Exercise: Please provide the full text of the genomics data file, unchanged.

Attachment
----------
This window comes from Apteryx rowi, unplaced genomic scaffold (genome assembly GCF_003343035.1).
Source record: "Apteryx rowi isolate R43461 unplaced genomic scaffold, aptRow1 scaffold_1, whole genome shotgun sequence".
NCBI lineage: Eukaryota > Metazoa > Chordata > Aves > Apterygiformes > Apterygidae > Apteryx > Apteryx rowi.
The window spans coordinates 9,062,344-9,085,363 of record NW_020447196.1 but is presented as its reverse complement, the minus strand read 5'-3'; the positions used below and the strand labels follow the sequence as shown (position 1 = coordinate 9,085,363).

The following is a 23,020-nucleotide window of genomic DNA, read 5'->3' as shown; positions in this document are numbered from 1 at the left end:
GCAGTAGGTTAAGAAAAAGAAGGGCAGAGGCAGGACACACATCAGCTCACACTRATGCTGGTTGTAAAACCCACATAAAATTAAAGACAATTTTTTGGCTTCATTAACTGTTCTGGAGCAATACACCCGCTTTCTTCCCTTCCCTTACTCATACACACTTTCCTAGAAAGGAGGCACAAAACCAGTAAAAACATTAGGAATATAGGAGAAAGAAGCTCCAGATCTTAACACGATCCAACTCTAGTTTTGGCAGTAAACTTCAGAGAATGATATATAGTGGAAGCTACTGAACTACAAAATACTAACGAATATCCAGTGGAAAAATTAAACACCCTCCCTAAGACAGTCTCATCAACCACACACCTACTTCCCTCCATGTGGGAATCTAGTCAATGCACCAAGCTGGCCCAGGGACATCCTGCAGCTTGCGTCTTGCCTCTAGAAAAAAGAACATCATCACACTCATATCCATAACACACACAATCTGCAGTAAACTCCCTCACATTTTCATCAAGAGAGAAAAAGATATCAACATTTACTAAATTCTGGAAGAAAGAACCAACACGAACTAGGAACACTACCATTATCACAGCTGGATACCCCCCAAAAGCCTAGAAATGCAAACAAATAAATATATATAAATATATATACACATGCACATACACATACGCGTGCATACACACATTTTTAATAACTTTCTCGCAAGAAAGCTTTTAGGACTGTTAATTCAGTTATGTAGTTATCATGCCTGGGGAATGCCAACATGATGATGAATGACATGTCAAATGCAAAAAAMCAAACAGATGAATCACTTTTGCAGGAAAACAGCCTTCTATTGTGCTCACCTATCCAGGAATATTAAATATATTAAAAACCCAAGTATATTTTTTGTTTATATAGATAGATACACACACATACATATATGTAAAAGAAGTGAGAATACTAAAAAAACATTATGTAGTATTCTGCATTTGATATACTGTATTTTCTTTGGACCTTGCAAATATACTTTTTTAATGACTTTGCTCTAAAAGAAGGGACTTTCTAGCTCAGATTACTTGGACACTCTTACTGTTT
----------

This window comes from Apteryx rowi, unplaced genomic scaffold (genome assembly GCF_003343035.1).
Source record: "Apteryx rowi isolate R43461 unplaced genomic scaffold, aptRow1 scaffold_1, whole genome shotgun sequence".
NCBI lineage: Eukaryota > Metazoa > Chordata > Aves > Apterygiformes > Apterygidae > Apteryx > Apteryx rowi.
The window spans coordinates 9,062,344-9,085,363 of record NW_020447196.1 but is presented as its reverse complement, the minus strand read 5'-3'; the positions used below and the strand labels follow the sequence as shown (position 1 = coordinate 9,085,363).

The following is a 23,020-nucleotide window of genomic DNA, read 5'->3' as shown; positions in this document are numbered from 1 at the left end:
GCAGTAGGTTAAGAAAAAGAAGGGCAGAGGCAGGACACACATCAGCTCACACTRATGCTGGTTGTAAAACCCACATAAAATTAAAGACAATTTTTTGGCTTCATTAACTGTTCTGGAGCAATACACCCGCTTTCTTCCCTTCCCTTACTCATACACACTTTCCTAGAAAGGAGGCACAAAACCAGTAAAAACATTAGGAATATAGGAGAAAGAAGCTCCAGATCTTAACACGATCCAACTCTAGTTTTGGCAGTAAACTTCAGAGAATGATATATAGTGGAAGCTACTGAACTACAAAATACTAACGAATATCCAGTGGAAAAATTAAACACCCTCCCTAAGACAGTCTCATCAACCACACACCTACTTCCCTCCATGTGGGAATCTAGTCAATGCACCAAGCTGGCCCAGGGACATCCTGCAGCTTGCGTCTTGCCTCTAGAAAAAAGAACATCATCACACTCATATCCATAACACACACAATCTGCAGTAAACTCCCTCACATTTTCATCAAGAGAGAAAAAGATATCAACATTTACTAAATTCTGGAAGAAAGAACCAACACGAACTAGGAACACTACCATTATCACAGCTGGATACCCCCCAAAAGCCTAGAAATGCAAACAAATAAATATATATAAATATATATACACATGCACATACACATACGCGTGCATACACACATTTTTAATAACTTTCTCGCAAGAAAGCTTTTAGGACTGTTAATTCAGTTATGTAGTTATCATGCCTGGGGAATGCCAACATGATGATGAATGACATGTCAAATGCAAAAAAMCAAACAGATGAATCACTTTTGCAGGAAAACAGCCTTCTATTGTGCTCACCTATCCAGGAATATTAAATATATTAAAAACCCAAGTATATTTTTTGTTTATATAGATAGATACACACACATACATATATGTAAAAGAAGTGAGAATACTAAAAAAACATTATGTAGTATTCTGCATTTGATATACTGTATTTTCTTTGGACCTTGCAAATATACTTTTTTAATGACTTTGCTCTAAAAGAAGGGACTTTCTAGCTCAGATTACTTGGACACTCTTACTGTTT